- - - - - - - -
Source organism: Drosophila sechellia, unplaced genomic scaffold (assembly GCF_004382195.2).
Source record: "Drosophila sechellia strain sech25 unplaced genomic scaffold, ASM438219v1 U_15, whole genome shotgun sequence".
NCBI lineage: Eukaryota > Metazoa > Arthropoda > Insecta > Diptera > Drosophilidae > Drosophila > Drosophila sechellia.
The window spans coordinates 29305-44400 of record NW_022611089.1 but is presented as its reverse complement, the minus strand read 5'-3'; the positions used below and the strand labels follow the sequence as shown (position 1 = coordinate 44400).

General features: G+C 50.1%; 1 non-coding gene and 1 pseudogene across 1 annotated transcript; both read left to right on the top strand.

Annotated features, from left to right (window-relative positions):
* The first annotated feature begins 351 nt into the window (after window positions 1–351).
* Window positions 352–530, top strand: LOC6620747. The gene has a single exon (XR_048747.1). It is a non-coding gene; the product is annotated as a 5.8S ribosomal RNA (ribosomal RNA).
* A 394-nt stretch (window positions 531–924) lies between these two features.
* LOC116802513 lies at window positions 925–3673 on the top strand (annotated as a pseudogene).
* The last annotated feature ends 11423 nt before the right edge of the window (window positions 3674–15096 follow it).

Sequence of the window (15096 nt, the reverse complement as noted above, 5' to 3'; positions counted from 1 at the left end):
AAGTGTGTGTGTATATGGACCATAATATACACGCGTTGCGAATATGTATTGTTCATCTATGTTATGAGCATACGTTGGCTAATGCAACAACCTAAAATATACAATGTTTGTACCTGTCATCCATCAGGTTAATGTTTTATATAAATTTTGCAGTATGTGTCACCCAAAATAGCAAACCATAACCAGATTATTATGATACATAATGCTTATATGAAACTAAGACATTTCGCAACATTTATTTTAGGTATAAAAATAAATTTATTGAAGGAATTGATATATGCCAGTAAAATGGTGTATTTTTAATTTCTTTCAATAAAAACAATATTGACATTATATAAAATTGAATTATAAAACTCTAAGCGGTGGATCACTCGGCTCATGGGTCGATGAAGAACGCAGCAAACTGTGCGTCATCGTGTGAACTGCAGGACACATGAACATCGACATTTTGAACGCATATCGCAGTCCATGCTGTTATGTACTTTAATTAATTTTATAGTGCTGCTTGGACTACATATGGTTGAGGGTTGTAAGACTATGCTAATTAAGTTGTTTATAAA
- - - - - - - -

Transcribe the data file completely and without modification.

Source organism: Drosophila sechellia, unplaced genomic scaffold (assembly GCF_004382195.2).
Source record: "Drosophila sechellia strain sech25 unplaced genomic scaffold, ASM438219v1 U_15, whole genome shotgun sequence".
NCBI lineage: Eukaryota > Metazoa > Arthropoda > Insecta > Diptera > Drosophilidae > Drosophila > Drosophila sechellia.
The window spans coordinates 29305-44400 of record NW_022611089.1 but is presented as its reverse complement, the minus strand read 5'-3'; the positions used below and the strand labels follow the sequence as shown (position 1 = coordinate 44400).

General features: G+C 50.1%; 1 non-coding gene and 1 pseudogene across 1 annotated transcript; both read left to right on the top strand.

Annotated features, from left to right (window-relative positions):
* The first annotated feature begins 351 nt into the window (after window positions 1–351).
* Window positions 352–530, top strand: LOC6620747. The gene has a single exon (XR_048747.1). It is a non-coding gene; the product is annotated as a 5.8S ribosomal RNA (ribosomal RNA).
* A 394-nt stretch (window positions 531–924) lies between these two features.
* LOC116802513 lies at window positions 925–3673 on the top strand (annotated as a pseudogene).
* The last annotated feature ends 11423 nt before the right edge of the window (window positions 3674–15096 follow it).

Sequence of the window (15096 nt, the reverse complement as noted above, 5' to 3'; positions counted from 1 at the left end):
AAGTGTGTGTGTATATGGACCATAATATACACGCGTTGCGAATATGTATTGTTCATCTATGTTATGAGCATACGTTGGCTAATGCAACAACCTAAAATATACAATGTTTGTACCTGTCATCCATCAGGTTAATGTTTTATATAAATTTTGCAGTATGTGTCACCCAAAATAGCAAACCATAACCAGATTATTATGATACATAATGCTTATATGAAACTAAGACATTTCGCAACATTTATTTTAGGTATAAAAATAAATTTATTGAAGGAATTGATATATGCCAGTAAAATGGTGTATTTTTAATTTCTTTCAATAAAAACAATATTGACATTATATAAAATTGAATTATAAAACTCTAAGCGGTGGATCACTCGGCTCATGGGTCGATGAAGAACGCAGCAAACTGTGCGTCATCGTGTGAACTGCAGGACACATGAACATCGACATTTTGAACGCATATCGCAGTCCATGCTGTTATGTACTTTAATTAATTTTATAGTGCTGCTTGGACTACATATGGTTGAGGGTTGTAAGACTATGCTAATTAAGTTGTTTATAAA